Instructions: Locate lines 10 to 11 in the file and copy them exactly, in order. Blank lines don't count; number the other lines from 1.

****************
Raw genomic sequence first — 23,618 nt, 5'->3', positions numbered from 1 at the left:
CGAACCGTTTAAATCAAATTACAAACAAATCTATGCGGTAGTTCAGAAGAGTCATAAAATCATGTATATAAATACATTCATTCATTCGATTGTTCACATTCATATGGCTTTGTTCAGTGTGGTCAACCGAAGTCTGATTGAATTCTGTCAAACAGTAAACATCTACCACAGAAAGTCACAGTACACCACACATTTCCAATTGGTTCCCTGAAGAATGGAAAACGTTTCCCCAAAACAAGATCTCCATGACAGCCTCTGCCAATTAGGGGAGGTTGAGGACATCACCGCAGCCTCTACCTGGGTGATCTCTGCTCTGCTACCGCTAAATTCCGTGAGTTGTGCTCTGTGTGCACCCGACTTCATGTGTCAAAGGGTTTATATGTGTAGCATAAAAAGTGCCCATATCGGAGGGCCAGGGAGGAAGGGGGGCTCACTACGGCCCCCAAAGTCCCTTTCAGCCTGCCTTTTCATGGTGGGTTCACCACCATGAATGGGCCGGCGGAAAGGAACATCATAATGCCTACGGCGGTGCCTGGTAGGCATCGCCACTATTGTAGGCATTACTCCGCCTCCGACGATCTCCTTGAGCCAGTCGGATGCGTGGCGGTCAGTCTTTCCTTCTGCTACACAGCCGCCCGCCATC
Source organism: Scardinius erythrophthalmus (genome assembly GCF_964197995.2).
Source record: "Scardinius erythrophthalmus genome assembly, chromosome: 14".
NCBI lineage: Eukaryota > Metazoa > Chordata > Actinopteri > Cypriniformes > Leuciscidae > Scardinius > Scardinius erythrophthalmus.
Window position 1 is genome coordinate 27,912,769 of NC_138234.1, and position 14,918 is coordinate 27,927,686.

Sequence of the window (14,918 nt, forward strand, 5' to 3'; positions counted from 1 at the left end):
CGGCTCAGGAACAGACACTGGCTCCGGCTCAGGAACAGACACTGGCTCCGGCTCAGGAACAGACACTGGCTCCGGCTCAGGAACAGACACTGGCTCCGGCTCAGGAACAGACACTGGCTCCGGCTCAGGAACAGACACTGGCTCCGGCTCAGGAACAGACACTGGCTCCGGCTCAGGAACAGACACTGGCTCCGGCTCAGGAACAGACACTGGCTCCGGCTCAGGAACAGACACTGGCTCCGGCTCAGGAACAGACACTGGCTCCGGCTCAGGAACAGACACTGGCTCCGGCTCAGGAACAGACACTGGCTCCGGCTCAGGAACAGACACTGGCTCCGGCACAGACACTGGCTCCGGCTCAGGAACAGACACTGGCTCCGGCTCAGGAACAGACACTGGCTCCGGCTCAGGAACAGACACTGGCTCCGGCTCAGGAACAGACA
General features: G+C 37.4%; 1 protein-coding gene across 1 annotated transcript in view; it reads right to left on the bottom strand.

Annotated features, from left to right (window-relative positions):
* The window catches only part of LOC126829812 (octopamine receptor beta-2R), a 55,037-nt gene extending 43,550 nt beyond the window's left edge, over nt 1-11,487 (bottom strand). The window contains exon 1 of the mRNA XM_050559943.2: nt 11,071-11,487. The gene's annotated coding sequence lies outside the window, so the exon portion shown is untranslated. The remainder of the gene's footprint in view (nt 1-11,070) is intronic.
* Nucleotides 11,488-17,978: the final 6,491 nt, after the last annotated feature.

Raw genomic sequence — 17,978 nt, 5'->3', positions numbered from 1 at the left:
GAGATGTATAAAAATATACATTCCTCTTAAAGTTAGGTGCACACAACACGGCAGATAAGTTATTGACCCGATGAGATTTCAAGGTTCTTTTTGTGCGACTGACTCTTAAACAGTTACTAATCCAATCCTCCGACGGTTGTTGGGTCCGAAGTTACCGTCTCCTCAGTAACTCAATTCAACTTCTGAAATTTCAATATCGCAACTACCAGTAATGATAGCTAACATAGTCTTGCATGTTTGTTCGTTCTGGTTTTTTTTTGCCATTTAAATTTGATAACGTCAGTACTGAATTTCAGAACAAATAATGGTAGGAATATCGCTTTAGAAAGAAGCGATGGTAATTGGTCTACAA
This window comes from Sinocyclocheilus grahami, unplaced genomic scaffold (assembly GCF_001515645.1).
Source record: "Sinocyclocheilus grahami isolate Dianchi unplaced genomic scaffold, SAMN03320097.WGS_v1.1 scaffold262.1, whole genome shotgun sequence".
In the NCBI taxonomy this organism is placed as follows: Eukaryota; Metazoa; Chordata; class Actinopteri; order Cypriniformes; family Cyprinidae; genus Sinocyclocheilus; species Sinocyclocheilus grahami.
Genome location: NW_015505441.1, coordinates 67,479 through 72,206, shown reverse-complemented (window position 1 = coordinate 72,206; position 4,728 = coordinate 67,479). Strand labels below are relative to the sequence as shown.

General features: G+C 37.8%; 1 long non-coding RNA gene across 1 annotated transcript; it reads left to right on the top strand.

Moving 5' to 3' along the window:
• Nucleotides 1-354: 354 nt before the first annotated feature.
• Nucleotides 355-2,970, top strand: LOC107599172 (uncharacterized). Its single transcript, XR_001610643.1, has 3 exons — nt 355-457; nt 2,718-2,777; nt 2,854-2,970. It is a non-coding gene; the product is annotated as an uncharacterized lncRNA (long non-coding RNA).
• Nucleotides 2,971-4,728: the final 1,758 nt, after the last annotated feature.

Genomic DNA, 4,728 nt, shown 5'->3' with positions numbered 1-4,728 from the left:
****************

Annotated features, from left to right (window-relative positions):
* The window catches only part of LOC126829812 (octopamine receptor beta-2R), a 55,037-nt gene extending 43,550 nt beyond the window's left edge, over nt 1-11,487 (bottom strand). The window contains exon 1 of the mRNA XM_050559943.2: nt 11,071-11,487. The gene's annotated coding sequence lies outside the window, so the exon portion shown is untranslated. The remainder of the gene's footprint in view (nt 1-11,070) is intronic.